This page cannot be viewed in frames

Go to page

If you have found a spelling error, please, notify us by selecting that text and pressing Ctrl+Enter.

Romans and microbiology

This post is also available in: Polish (polski)

A mosaic showing the foot
A mosaic showing the foot

How did the Romans cope with their diseases and were they even aware of their aetiology? The answer to this is the “De Re Rustica” of Terentius Varro. This may surprise us, but hundred years ago we were aware of the presence of microorganisms and their pathogenic effect on humans!

Terentius says:

Especial care should be taken, in locating the steading, to place it at the foot of a wooded hill, where there are broad pastures, and so as to be exposed to the most healthful winds that blow in the region. A steading facing the east has the best situation, as it has the shade in summer and the sun in winter. If you are forced to build on the bank of a river, be careful not to let the steading face the river, as it will be extremely cold in winter, and unwholesome in summer. Precautions must also be taken in the neighbourhood of swamps, both for the reasons given, and because there are bred certain minute creatures which cannot be seen by the eyes, which float in the air and enter the body through the mouth and nose and there cause serious diseases.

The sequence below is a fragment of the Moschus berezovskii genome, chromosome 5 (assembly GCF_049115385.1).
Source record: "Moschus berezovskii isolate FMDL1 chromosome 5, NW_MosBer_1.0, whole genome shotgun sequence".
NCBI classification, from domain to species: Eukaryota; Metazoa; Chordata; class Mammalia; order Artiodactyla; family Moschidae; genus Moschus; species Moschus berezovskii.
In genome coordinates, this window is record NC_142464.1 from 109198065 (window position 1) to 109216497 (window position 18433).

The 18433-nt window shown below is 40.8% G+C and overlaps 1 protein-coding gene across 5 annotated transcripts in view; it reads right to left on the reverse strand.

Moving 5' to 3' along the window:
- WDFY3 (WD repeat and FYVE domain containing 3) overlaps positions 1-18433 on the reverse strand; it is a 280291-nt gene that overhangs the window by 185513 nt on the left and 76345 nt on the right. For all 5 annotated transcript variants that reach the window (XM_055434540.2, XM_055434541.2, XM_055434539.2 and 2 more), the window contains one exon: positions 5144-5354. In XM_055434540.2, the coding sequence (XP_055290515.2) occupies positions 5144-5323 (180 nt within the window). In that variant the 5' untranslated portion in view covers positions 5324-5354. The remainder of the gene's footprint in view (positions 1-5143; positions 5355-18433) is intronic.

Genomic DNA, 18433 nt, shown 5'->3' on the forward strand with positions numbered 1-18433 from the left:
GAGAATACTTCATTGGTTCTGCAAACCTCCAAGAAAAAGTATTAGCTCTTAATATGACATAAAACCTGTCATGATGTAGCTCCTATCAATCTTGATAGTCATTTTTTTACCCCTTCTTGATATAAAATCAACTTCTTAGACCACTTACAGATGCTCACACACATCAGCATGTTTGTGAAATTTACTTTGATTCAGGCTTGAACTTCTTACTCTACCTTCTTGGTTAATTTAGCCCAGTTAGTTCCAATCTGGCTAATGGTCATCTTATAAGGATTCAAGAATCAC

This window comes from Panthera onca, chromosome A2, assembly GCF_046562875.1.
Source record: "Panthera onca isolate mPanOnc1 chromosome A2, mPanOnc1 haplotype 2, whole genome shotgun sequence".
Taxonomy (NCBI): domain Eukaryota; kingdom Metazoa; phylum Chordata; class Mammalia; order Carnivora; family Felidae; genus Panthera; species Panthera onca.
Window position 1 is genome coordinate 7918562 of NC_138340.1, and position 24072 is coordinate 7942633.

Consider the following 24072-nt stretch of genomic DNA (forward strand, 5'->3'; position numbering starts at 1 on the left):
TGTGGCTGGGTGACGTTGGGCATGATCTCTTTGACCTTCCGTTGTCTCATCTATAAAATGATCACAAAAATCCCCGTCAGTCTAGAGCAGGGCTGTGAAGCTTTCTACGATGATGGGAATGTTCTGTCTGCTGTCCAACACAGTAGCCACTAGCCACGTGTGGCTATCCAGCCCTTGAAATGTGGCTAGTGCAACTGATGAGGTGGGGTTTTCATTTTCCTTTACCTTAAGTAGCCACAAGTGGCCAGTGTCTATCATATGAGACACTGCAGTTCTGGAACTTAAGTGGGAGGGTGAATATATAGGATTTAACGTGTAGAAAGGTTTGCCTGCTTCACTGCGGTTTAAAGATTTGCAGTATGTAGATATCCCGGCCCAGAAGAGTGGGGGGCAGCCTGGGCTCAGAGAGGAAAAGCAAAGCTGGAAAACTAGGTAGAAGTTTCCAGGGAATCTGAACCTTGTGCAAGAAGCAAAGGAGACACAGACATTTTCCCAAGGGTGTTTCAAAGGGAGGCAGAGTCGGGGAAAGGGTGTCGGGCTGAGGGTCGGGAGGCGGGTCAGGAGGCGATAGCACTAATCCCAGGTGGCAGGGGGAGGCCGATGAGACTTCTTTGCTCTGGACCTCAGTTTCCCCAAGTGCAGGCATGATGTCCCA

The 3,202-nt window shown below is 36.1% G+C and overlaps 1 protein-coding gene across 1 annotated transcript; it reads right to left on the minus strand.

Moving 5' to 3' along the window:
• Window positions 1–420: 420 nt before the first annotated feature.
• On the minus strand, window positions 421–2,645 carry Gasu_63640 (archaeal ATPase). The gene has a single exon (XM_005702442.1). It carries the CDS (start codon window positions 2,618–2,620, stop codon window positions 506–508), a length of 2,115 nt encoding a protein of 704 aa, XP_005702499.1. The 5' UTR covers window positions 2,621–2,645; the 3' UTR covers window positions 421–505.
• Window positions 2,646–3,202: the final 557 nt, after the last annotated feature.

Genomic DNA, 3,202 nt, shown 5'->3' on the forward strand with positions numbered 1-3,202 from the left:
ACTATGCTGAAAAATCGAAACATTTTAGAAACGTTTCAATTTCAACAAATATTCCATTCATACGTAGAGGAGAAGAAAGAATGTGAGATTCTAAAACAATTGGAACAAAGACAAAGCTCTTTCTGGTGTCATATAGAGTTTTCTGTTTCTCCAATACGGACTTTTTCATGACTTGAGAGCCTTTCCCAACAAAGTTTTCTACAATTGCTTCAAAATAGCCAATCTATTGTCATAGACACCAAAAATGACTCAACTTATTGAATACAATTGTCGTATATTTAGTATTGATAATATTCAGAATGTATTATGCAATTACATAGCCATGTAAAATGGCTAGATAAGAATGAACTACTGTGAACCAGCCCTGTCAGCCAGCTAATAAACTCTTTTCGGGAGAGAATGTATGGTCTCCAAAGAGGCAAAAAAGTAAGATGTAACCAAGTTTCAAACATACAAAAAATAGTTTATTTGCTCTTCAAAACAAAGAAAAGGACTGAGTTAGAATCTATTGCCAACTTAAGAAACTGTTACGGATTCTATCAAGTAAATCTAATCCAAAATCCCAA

We don’t know how Varro knew about it, since he adds that creatures were not visible. However, he probably had access to the achievements of science, which, however, lost itself in the darkness of history.

We also have no idea how it happened that knowledge and civilization fell so low that it took almost two thousand years for similar conclusions by Louis Pasteur and Joseph Lister or even later Alexander Fleming.

For example, the Egyptians 4.5 thousand years ago knew the effect of penicillin, although they probably called it differently. In several sources, we find information that lung diseases and wounds were treated with mouldy bread. Manuscripts found on papyri (Ebers Papyrus) to this day put scientists in astonishment, who agree that the knowledge contained there exceeded the knowledge of e.g. Hippocrates and Galen.

Sources
  • Terentius Varro, De Re Rustica, 1.12

IMPERIUM ROMANUM needs your support!

Your financial help is needed, in order to maintain and develop the website. Even the smallest amounts will allow me to pay for further corrections, improvements on the site and pay the server. I believe that I can count on a wide support that will allow me to devote myself more to my work and passion, to maximize the improvement of the website and to present history of ancient Romans in an interesting form.

Support IMPERIUM ROMANUM!

News from world of ancient Rome

If you want to be up to date with news and discoveries from the world of ancient Rome, subscribe to the newsletter.

Subscribe to newsletter!

Roman bookstore

I encourage you to buy interesting books about the history of ancient Rome and antiquity.

Check out bookstore

Spelling error report

The following text will be sent to our editors: